A story about dying that is as deeply funny as it is sad is a hard feat to pull off but Catherine Newman does it with terrific style in her winning debut novel “We All Want Impossible Things”.
We all wanted to read We All Want Impossible Things in my house where my chortling and compulsive ‘head inside the book’ presence was too hard to ignore. Here is a novel about having a BF, a bestie, and about losing that someone, who is so close to you that it feels as though part of yourself is being erased.
We All Want Impossible Things main characters are Ashley and Edith (Ash and Edi) who have been best friends since they were kids growing up five blocks apart in Manhattan. As the author puts it, “Edi’s memory is like the backup hard drive for mine.” Now, Edi has ovarian cancer and is on the way out, exiting through the hospice where the story first opens. Though Edi has a 7 year old son at home and a devoted husband it’s been decided that her lifelong friend Ash should be by her bedside to spare Edi’s son the trauma of watching his mother die. Okay so far, so not funny right? And yet the aching grief which flows through this story is matched with equally aching gallows humour; a coping mechanism Ash has for dealing with the death of her lifelong friend, which Catherine Newman delivers with brilliant wit.
There is plenty of material for humour in the hospice itself (“death’s departure lounge”) which is a place that exists outside of everyday life yet houses its own; a dog who loves cheese, a ‘hottie’ guitar player, the communal kitchen with its post-it notes and fridge treats. The other coping mechanism Ash has developed is an appetite for sex. . . a lot of it. And the reader is introduced to an array of sympathetic characters willing to provide that relief. Edi’s brother Jonah, Dr Soprano the hospice doctor, a sports teacher from her daughter’s school, all serve a useful and horizontal purpose over this period.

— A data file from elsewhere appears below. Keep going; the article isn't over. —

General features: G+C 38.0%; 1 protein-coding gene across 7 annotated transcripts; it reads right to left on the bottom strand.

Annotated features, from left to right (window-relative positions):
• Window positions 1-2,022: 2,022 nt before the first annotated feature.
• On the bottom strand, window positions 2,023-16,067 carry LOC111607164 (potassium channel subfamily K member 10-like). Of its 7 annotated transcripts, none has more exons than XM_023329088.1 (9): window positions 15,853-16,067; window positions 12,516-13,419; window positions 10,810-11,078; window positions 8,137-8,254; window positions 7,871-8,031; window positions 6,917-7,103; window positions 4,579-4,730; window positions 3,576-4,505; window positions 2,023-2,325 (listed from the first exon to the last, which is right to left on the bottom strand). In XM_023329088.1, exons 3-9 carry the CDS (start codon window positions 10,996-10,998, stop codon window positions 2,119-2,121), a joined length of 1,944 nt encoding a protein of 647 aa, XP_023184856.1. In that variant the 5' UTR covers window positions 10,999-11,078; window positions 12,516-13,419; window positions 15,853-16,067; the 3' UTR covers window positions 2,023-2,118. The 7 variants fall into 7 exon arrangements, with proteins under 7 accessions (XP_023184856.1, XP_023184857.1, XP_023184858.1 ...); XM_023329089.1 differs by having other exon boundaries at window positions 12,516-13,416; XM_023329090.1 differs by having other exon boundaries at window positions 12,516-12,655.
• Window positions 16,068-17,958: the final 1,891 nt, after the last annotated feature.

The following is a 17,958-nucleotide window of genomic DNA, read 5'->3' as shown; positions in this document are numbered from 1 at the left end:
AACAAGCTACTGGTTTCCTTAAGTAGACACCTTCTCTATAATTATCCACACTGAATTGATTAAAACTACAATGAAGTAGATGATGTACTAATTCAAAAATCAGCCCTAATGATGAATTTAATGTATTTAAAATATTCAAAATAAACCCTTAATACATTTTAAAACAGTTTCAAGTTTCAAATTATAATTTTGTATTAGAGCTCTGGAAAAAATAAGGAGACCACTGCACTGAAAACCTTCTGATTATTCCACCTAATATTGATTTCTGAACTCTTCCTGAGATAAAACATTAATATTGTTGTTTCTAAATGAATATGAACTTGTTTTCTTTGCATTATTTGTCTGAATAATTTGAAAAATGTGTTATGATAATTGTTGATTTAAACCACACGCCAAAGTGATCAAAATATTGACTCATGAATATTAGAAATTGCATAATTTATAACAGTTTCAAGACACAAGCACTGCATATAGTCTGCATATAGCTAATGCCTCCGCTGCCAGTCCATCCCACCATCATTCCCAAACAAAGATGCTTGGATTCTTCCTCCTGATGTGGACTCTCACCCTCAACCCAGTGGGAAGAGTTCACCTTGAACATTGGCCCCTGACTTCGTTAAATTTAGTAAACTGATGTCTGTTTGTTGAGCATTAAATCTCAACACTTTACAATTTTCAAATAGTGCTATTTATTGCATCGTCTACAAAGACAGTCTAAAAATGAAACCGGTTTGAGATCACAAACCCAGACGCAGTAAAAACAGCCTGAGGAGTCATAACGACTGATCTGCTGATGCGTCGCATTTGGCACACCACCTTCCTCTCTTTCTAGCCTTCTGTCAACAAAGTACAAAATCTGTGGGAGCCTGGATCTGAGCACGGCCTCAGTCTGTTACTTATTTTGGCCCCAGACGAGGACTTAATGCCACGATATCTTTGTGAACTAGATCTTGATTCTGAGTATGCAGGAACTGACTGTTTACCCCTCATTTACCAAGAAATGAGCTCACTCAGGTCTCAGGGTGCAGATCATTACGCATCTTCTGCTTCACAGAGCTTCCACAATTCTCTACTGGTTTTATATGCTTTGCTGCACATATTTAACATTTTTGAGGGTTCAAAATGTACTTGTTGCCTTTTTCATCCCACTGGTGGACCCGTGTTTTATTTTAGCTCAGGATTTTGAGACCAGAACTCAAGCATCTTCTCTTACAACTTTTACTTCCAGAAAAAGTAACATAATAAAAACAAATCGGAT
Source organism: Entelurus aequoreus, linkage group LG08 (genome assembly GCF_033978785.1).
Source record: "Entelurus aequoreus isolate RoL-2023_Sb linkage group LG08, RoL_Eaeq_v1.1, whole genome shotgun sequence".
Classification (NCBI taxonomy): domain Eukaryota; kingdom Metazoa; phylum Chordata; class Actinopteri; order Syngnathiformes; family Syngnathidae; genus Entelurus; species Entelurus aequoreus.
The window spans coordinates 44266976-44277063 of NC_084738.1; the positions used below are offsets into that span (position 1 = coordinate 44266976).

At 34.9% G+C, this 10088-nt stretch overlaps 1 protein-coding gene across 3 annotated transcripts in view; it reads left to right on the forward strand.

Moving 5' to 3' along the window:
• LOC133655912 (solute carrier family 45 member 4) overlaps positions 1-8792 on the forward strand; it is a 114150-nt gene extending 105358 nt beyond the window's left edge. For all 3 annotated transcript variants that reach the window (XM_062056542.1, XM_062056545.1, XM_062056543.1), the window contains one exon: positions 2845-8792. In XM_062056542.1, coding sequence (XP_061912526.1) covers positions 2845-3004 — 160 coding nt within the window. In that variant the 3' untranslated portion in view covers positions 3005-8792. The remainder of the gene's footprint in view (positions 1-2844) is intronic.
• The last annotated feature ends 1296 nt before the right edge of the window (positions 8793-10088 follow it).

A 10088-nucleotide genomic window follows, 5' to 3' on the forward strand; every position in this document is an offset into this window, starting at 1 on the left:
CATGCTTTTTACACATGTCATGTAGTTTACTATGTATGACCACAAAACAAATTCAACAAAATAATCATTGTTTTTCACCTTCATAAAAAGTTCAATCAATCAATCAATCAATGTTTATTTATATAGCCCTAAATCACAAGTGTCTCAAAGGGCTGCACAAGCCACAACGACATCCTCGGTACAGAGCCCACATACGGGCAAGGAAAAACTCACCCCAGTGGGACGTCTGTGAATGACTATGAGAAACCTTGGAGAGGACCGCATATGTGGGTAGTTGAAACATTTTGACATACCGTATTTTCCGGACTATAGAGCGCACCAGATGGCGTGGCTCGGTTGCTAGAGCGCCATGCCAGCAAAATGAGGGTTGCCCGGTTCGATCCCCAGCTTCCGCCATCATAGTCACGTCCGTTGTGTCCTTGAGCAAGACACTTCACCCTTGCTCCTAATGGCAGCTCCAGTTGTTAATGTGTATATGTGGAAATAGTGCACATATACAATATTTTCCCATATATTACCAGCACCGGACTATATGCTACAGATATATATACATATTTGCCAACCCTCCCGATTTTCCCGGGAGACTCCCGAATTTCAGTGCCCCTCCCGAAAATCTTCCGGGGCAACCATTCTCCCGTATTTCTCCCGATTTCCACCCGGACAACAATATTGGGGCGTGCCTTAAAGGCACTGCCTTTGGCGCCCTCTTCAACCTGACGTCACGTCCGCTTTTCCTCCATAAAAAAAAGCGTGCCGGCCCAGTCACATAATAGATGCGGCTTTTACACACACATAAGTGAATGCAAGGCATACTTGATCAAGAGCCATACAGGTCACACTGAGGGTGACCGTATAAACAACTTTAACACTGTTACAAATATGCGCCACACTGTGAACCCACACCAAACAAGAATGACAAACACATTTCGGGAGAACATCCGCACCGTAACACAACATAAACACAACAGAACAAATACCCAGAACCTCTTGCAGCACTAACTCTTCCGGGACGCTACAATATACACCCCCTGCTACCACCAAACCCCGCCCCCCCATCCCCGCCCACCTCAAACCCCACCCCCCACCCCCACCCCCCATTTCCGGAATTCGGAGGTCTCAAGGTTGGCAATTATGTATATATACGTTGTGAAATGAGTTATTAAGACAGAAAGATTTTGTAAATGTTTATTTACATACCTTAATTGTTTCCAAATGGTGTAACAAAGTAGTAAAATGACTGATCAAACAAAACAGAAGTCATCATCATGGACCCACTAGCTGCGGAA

The journey of Edi’s last days in We All Want Impossible Things are chronicled in a way that will be familiar to anyone who has lost someone to cancer, and the author never looks away but bears witness with a humanity and an understanding that the savvy reader will recognise as closer to nonfiction than to fiction. I can think of few books in fiction that dare to go the full way at death’s bedside. The physical trajectory of dying from cancer needs more ‘daylighting’ and more of the treatment that Catherine Newman brings to it – humour, compassion and love.
It snows outside the room Edi lies in but inside the pages of this book it is warm and snug and the things that matter are friendship, food and laughter. Don’t fear sadness; it sits next to love.
“It’s just Edi and me” says Ash” and lots of fake flowers and real plants and inspirational sayings. THE WAY TO HAVE A FRIEND IS TO BE ONE, reads a needlepoint pillow. True! GOOD LUCK! reads a helium balloon, floating up by the ceiling. Good luck dying!”